The "Female" tank was a variation of the British heavy tank deployed during the First World War. It carried multiple machine guns instead of the mix of machine guns and cannons mounted on the "male" tank. Lieutenant-Colonel Ernest Swinton, who played a part in the development of the first British tank and who was co-creator of the term "tank" (originally a code word), is credited with inventing these gender-related terms, thinking that the best tank tactics would have the two types operating in consort.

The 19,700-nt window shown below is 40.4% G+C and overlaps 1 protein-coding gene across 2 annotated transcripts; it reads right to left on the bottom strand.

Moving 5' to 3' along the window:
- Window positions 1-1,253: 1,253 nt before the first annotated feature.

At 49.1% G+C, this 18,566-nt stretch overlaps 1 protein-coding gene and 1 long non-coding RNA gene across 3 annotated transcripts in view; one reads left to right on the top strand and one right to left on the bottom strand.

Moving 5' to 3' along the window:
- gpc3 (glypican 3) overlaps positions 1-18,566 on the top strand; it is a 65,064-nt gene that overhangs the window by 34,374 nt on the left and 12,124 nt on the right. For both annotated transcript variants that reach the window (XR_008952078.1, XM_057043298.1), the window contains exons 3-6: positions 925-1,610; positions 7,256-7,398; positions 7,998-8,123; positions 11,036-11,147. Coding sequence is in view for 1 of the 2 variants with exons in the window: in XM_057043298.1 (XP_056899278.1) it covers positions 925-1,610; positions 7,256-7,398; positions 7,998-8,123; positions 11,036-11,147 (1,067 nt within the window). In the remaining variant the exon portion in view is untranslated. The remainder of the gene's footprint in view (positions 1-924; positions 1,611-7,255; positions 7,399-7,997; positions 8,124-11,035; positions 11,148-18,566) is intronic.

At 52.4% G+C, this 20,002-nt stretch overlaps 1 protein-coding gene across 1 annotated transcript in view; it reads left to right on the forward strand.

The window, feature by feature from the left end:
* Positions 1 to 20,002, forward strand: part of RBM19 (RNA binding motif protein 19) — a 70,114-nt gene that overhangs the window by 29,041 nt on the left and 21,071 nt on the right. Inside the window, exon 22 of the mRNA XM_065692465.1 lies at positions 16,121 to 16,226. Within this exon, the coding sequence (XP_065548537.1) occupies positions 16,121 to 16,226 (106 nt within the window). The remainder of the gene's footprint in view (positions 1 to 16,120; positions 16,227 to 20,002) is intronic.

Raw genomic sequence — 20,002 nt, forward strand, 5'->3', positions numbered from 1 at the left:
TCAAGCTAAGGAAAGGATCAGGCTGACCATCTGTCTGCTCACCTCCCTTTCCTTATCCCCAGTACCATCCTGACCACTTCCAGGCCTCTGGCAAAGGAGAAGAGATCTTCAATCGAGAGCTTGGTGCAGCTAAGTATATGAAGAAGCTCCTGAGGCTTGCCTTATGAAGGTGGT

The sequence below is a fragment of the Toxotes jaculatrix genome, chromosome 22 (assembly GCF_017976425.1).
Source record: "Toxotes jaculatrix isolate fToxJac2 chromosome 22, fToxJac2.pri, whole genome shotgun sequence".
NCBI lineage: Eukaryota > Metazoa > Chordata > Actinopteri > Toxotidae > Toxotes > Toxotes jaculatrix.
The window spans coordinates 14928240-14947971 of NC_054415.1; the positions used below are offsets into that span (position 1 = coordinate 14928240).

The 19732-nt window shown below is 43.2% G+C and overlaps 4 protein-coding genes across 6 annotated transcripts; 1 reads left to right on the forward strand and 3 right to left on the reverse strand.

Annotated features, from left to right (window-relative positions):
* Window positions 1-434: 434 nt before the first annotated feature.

The prototype, nicknamed "Mother", and the first production models of what would become referred to as the Mark I were designed to carry two six-pounder guns and three machine-guns. Swinton expressed the fear that tanks armed in such a way might be unable to protect themselves from attacks by large numbers of enemy infantry. In April 1916, it was therefore decided that half of the 150 tanks on order should be fitted with machine guns in place of the six-pounders. A new sponson was designed so that the tank could carry two Vickers machine guns, with their cooling jackets protected by armoured sleeves, on each side of the hull. Swinton's idea was that tanks should operate in pairs: a "destroyer" (Swinton's original proposed name was "Machine Gun Destroyer") and a "consort" or "man-killing" tank, so that the two gave mutual protection. He stated that he then assigned the names "male" and "female" respectively. The designation "male" applied to those armed with six-pounder guns, whereas the "female" was the tank equipped only with machine guns.